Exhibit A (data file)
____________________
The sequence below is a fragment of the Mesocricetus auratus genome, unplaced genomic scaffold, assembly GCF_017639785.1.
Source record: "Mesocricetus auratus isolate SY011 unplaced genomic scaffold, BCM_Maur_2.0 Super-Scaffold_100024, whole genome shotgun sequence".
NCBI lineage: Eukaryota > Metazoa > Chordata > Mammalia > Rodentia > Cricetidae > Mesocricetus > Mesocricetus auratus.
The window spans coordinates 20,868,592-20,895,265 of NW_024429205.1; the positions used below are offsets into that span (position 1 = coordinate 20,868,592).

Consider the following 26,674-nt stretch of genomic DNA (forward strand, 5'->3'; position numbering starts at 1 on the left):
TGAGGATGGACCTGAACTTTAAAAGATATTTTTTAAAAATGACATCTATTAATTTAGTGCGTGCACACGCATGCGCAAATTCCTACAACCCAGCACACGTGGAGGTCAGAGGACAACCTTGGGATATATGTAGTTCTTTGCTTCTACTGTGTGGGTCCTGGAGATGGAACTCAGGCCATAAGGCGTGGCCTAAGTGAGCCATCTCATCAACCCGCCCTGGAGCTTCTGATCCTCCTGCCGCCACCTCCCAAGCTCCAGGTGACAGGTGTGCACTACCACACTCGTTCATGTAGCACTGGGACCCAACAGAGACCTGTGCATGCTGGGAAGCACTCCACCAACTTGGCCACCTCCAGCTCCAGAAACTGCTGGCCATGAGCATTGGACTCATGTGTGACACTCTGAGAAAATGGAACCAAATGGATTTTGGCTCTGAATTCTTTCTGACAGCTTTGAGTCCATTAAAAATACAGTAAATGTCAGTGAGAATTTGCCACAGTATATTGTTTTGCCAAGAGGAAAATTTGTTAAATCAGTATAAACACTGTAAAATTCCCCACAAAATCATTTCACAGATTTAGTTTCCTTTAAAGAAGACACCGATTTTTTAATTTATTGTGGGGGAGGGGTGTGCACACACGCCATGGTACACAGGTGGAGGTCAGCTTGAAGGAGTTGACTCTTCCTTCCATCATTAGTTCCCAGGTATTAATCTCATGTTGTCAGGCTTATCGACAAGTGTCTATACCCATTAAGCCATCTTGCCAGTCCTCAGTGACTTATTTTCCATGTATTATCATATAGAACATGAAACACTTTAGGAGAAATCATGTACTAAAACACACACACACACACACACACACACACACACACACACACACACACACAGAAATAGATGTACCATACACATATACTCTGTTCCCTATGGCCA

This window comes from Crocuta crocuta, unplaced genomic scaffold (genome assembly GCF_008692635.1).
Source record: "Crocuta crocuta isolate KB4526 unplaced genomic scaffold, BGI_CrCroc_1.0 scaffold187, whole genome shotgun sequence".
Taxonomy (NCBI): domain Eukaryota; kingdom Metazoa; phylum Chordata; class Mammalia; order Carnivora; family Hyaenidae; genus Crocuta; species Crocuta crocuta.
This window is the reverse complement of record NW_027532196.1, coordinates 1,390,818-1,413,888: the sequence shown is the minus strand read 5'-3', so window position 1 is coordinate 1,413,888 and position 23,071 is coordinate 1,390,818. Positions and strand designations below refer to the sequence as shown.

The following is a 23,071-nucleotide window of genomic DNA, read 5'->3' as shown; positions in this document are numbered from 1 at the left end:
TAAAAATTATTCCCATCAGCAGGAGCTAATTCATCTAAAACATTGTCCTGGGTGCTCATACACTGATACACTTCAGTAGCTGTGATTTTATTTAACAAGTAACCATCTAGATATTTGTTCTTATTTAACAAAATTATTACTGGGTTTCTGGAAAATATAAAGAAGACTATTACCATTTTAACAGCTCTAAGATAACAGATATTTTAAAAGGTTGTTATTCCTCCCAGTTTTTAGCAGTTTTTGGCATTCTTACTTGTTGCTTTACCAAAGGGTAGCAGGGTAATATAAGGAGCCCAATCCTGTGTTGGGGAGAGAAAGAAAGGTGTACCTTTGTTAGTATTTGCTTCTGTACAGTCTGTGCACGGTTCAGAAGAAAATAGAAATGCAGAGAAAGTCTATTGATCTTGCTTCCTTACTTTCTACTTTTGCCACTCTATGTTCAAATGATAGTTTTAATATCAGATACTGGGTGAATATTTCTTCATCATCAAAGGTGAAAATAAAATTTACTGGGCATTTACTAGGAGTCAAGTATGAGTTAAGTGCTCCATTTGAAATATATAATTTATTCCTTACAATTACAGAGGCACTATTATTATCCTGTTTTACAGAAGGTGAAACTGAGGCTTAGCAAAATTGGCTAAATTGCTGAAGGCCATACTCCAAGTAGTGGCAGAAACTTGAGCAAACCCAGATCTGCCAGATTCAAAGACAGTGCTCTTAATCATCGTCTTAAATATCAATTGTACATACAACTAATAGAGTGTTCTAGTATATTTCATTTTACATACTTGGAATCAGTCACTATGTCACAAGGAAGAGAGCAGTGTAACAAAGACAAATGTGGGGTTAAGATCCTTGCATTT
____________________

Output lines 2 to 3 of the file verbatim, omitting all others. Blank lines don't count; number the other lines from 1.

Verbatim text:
Source record: "Mesocricetus auratus isolate SY011 unplaced genomic scaffold, BCM_Maur_2.0 Super-Scaffold_100024, whole genome shotgun sequence".
NCBI lineage: Eukaryota > Metazoa > Chordata > Mammalia > Rodentia > Cricetidae > Mesocricetus > Mesocricetus auratus.